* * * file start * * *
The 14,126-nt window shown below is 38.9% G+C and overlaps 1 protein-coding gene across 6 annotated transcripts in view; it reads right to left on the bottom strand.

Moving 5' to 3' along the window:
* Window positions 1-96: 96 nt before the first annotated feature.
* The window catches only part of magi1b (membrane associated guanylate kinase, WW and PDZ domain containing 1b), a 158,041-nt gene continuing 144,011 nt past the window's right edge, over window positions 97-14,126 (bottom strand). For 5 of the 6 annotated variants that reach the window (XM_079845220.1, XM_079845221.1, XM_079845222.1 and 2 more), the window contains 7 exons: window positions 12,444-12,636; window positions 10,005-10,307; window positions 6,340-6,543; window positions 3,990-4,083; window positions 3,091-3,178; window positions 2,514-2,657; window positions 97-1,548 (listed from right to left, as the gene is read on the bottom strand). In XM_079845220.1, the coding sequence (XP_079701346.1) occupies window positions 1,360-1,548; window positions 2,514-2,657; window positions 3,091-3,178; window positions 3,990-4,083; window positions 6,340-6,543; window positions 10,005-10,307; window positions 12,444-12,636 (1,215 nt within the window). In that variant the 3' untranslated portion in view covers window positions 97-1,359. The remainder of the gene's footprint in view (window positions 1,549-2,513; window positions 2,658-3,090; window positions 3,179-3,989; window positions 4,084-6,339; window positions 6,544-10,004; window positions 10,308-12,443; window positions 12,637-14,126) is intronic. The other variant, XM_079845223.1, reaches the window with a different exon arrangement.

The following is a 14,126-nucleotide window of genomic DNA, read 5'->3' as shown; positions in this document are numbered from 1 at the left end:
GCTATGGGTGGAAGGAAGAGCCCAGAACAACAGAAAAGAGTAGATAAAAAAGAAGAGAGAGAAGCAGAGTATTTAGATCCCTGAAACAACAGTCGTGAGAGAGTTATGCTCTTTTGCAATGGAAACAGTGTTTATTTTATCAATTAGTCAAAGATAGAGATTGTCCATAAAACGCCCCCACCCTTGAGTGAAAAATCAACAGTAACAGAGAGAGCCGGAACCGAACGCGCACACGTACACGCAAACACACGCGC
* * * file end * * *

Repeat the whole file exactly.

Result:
The 14,126-nt window shown below is 38.9% G+C and overlaps 1 protein-coding gene across 6 annotated transcripts in view; it reads right to left on the bottom strand.

Moving 5' to 3' along the window:
* Window positions 1-96: 96 nt before the first annotated feature.
* The window catches only part of magi1b (membrane associated guanylate kinase, WW and PDZ domain containing 1b), a 158,041-nt gene continuing 144,011 nt past the window's right edge, over window positions 97-14,126 (bottom strand). For 5 of the 6 annotated variants that reach the window (XM_079845220.1, XM_079845221.1, XM_079845222.1 and 2 more), the window contains 7 exons: window positions 12,444-12,636; window positions 10,005-10,307; window positions 6,340-6,543; window positions 3,990-4,083; window positions 3,091-3,178; window positions 2,514-2,657; window positions 97-1,548 (listed from right to left, as the gene is read on the bottom strand). In XM_079845220.1, the coding sequence (XP_079701346.1) occupies window positions 1,360-1,548; window positions 2,514-2,657; window positions 3,091-3,178; window positions 3,990-4,083; window positions 6,340-6,543; window positions 10,005-10,307; window positions 12,444-12,636 (1,215 nt within the window). In that variant the 3' untranslated portion in view covers window positions 97-1,359. The remainder of the gene's footprint in view (window positions 1,549-2,513; window positions 2,658-3,090; window positions 3,179-3,989; window positions 4,084-6,339; window positions 6,544-10,004; window positions 10,308-12,443; window positions 12,637-14,126) is intronic. The other variant, XM_079845223.1, reaches the window with a different exon arrangement.

The following is a 14,126-nucleotide window of genomic DNA, read 5'->3' as shown; positions in this document are numbered from 1 at the left end:
GCTATGGGTGGAAGGAAGAGCCCAGAACAACAGAAAAGAGTAGATAAAAAAGAAGAGAGAGAAGCAGAGTATTTAGATCCCTGAAACAACAGTCGTGAGAGAGTTATGCTCTTTTGCAATGGAAACAGTGTTTATTTTATCAATTAGTCAAAGATAGAGATTGTCCATAAAACGCCCCCACCCTTGAGTGAAAAATCAACAGTAACAGAGAGAGCCGGAACCGAACGCGCACACGTACACGCAAACACACGCGC